—Rabret —Pirit lo sacudió—. Por favor, despierta, mi amor.

Pero no hubo respuesta. Perdiendo toda esperanza, Pirit tiró del hombro de Rabret para ver su rostro.

Dio un paso atrás, tomándose la cara con las manos, mientras chorros de lágrimas gruesas rodaban por sus mejillas. El rostro de Rabret estaba congelado, muerto, en una mueca de dolor. La única forma de interpretarlo era que su vida había sido interrumpida con urgencia, fuerza y ​​con violencia. Él ahora era una cáscara vacía.

Pirit volvió corriendo a abrazar a su hijo sin vida. Su primogénito. Su Rabret .

—¡No! No mi dulce Rabret. ¡Oh, no!

Comenzó a llorar. Un llanto desconsolado que se unió a las voces del resto de Egipto en una sinfonía discordante de dolor.


Esta locura ha ido lo suficientemente lejos. No me importa si esto es traición o blasfemia, Pirit pensó mientras daba grandes pasos en su camino hacia el palacio de su primo. No estaba sola. Otros nobles, miembros de la realeza y asesores se dirigían, con los ojos llorosos, a la sala de audiencias del Faraón.

—Mi hijo. Mi heredero —Faraón estaba murmurando, sosteniendo el cetro del príncipe en sus manos.

Faraón estaba sentado, encorvado en su trono, rodeado de una creciente audiencia enfurecida. Pirit abrió paso entre el grupo y, sin previo aviso o introducción, se dirigió a Faraón.

—¿Cuántos niños más necesitamos sacrificar? —Pirit declaró—. ¿Cuántos más?

—¿Qué podemos hacer ? —Faraón le preguntó a nadie en particular.

—¡Deja ir a los israelitas! —Pirit gritó.

—Eso es lo que quieren —dijo Faraón débilmente, sin dejar de mirar el cetro del muchacho—. Pero es demasiado tarde ahora. Todo está perdido.

Pirit acercó al trono, sin haber sido invitada, bajo los gritos ahogados de asombro de los presentes.

—Primo —Pirit se dirigió al Faraón—. Todo se perderá si no haces nada. Déjalos ir, como deberías haber hecho hace tiempo. ¿Cuánto más debe pagar Egipto por su esclavitud? ¿Quién sabe lo que nos deparará la próxima plaga? Por favor, primo, por el bien de mis otros hijos, de sus otros hijos – por lo que aún queda de Egipto. Debes dejarlos en libertad – ahora. ¡Escucha los gritos! ¡Son cada vez más fuertes!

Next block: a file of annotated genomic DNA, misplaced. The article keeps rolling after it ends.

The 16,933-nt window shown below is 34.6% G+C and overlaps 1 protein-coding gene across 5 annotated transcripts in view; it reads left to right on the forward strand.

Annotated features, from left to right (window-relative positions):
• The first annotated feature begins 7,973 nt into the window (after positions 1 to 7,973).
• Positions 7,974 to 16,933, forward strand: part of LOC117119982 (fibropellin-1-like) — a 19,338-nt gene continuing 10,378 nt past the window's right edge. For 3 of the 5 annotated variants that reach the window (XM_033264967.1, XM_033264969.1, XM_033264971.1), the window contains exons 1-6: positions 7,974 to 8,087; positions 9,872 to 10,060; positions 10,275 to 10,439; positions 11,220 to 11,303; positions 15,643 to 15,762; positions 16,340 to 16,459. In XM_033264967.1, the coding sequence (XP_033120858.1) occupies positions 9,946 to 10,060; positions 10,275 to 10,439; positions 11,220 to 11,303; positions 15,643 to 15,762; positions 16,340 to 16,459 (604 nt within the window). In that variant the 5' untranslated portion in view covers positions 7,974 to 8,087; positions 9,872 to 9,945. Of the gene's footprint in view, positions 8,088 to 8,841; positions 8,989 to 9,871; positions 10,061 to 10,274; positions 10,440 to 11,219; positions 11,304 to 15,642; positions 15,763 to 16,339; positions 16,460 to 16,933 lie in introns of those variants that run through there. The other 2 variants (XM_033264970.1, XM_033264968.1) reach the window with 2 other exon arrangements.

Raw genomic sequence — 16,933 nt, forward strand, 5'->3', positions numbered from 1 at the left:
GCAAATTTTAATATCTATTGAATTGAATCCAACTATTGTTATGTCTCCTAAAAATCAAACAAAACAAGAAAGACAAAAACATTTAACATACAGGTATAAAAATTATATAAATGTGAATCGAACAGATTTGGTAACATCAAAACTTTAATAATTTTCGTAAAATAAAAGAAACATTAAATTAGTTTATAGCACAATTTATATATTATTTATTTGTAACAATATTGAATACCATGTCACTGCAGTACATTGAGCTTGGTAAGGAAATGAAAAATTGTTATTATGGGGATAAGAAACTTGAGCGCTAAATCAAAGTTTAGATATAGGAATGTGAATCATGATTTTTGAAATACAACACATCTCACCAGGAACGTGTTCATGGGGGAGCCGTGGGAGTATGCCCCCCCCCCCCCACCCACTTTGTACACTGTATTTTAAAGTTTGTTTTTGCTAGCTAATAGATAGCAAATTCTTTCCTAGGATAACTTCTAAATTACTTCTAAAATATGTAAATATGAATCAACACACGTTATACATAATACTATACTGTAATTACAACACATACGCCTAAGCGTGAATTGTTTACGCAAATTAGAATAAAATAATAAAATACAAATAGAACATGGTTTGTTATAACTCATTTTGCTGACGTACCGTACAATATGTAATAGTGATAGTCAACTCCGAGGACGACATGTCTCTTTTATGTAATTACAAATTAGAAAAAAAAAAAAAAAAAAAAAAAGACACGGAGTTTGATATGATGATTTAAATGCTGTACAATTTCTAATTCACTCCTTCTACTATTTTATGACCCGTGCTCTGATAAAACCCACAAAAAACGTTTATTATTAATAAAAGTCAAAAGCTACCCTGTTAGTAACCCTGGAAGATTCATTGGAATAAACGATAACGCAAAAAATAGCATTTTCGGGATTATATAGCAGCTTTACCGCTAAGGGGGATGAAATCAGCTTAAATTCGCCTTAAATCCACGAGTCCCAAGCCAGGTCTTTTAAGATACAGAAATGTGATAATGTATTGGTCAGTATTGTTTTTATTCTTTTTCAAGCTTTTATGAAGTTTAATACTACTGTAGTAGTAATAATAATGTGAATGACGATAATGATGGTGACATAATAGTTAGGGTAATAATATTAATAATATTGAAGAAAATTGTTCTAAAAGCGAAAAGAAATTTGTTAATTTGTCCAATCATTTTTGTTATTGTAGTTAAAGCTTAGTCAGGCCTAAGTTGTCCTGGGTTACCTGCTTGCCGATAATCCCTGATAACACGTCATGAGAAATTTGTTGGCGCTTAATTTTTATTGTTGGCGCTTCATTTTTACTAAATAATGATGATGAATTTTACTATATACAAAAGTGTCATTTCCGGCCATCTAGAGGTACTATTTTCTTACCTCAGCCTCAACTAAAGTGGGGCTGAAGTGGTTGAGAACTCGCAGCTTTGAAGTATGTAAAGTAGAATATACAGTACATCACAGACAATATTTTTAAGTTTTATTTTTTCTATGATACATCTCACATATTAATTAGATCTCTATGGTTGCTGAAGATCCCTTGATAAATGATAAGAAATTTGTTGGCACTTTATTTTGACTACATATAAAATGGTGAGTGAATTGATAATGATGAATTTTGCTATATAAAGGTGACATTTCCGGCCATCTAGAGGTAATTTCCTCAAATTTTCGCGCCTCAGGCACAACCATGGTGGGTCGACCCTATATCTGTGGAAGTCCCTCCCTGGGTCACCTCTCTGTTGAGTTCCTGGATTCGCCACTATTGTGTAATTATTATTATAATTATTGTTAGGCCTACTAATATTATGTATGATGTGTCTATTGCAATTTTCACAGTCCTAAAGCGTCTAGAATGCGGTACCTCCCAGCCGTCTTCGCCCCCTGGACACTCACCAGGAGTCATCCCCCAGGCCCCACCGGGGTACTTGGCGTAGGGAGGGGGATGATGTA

—Me siento como una marioneta en las manos del Dios hebreo —el Faraón comenzó apretando los dientes— Cada vez que he pensado en liberarlos siento un impulso de mantenerlos esclavizados.

—Entonces por Ra. No, no por Ra —Pirit miró a la gran estatua de su dios, sus labios rizados en una mueca—. Por el dios hebreo, que ha demostrado ser todopoderoso y ha reducido a Ra a una escultura sin sentido. ¡Juro por el dios hebreo! —Pirit se arrodilló y agarró firmemente ambos tobillos del Faraón, en medio de las exclamaciones de la audiencia—. No te dejaré ir hasta que liberes a los israelitas.

Faraón miró a su prima, de repente consciente de su audacia y atrevimiento en violar las reglas respecto a una persona santa como él. Reconoció el gesto antiguo que estaba llevando a cabo Pirit. No dejar ir al proveedor era el pedido físico de un suplicante hasta que su deseo fuera concedido, o hasta que lo mataran por su conducta inapropiada.

Un murmullo comenzó en la sala de audiencias con el telón de fondo de los lamentos cada vez más fuerte.

—Pirit tiene razón —el Faraón escuchó—. Tiene que dejar ir a los hebreos.